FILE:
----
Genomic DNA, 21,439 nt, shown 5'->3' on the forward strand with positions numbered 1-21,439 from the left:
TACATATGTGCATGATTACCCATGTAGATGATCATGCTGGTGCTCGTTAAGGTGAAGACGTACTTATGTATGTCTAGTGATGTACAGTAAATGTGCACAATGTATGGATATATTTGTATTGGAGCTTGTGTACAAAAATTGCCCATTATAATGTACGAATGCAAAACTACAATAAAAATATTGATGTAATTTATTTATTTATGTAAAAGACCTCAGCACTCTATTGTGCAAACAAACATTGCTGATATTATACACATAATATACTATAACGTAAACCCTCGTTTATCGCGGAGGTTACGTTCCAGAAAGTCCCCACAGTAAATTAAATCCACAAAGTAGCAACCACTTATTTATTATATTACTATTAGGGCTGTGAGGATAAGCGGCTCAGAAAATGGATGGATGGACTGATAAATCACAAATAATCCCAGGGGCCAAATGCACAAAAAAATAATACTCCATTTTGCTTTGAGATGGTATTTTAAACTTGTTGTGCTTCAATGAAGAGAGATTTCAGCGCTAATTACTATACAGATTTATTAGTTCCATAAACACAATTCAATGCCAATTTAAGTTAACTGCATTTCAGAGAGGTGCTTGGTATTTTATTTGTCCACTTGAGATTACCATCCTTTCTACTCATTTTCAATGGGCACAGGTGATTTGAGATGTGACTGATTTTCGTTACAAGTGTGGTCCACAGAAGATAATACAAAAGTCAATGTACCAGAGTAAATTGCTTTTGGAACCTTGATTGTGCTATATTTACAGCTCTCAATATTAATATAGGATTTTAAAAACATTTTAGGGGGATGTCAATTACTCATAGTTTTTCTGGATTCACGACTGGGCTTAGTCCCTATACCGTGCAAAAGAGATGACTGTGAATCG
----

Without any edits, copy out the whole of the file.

Genomic DNA, 21,439 nt, shown 5'->3' on the forward strand with positions numbered 1-21,439 from the left:
TACATATGTGCATGATTACCCATGTAGATGATCATGCTGGTGCTCGTTAAGGTGAAGACGTACTTATGTATGTCTAGTGATGTACAGTAAATGTGCACAATGTATGGATATATTTGTATTGGAGCTTGTGTACAAAAATTGCCCATTATAATGTACGAATGCAAAACTACAATAAAAATATTGATGTAATTTATTTATTTATGTAAAAGACCTCAGCACTCTATTGTGCAAACAAACATTGCTGATATTATACACATAATATACTATAACGTAAACCCTCGTTTATCGCGGAGGTTACGTTCCAGAAAGTCCCCACAGTAAATTAAATCCACAAAGTAGCAACCACTTATTTATTATATTACTATTAGGGCTGTGAGGATAAGCGGCTCAGAAAATGGATGGATGGACTGATAAATCACAAATAATCCCAGGGGCCAAATGCACAAAAAAATAATACTCCATTTTGCTTTGAGATGGTATTTTAAACTTGTTGTGCTTCAATGAAGAGAGATTTCAGCGCTAATTACTATACAGATTTATTAGTTCCATAAACACAATTCAATGCCAATTTAAGTTAACTGCATTTCAGAGAGGTGCTTGGTATTTTATTTGTCCACTTGAGATTACCATCCTTTCTACTCATTTTCAATGGGCACAGGTGATTTGAGATGTGACTGATTTTCGTTACAAGTGTGGTCCACAGAAGATAATACAAAAGTCAATGTACCAGAGTAAATTGCTTTTGGAACCTTGATTGTGCTATATTTACAGCTCTCAATATTAATATAGGATTTTAAAAACATTTTAGGGGGATGTCAATTACTCATAGTTTTTCTGGATTCACGACTGGGCTTAGTCCCTATACCGTGCAAAAGAGATGACTGTGAATCG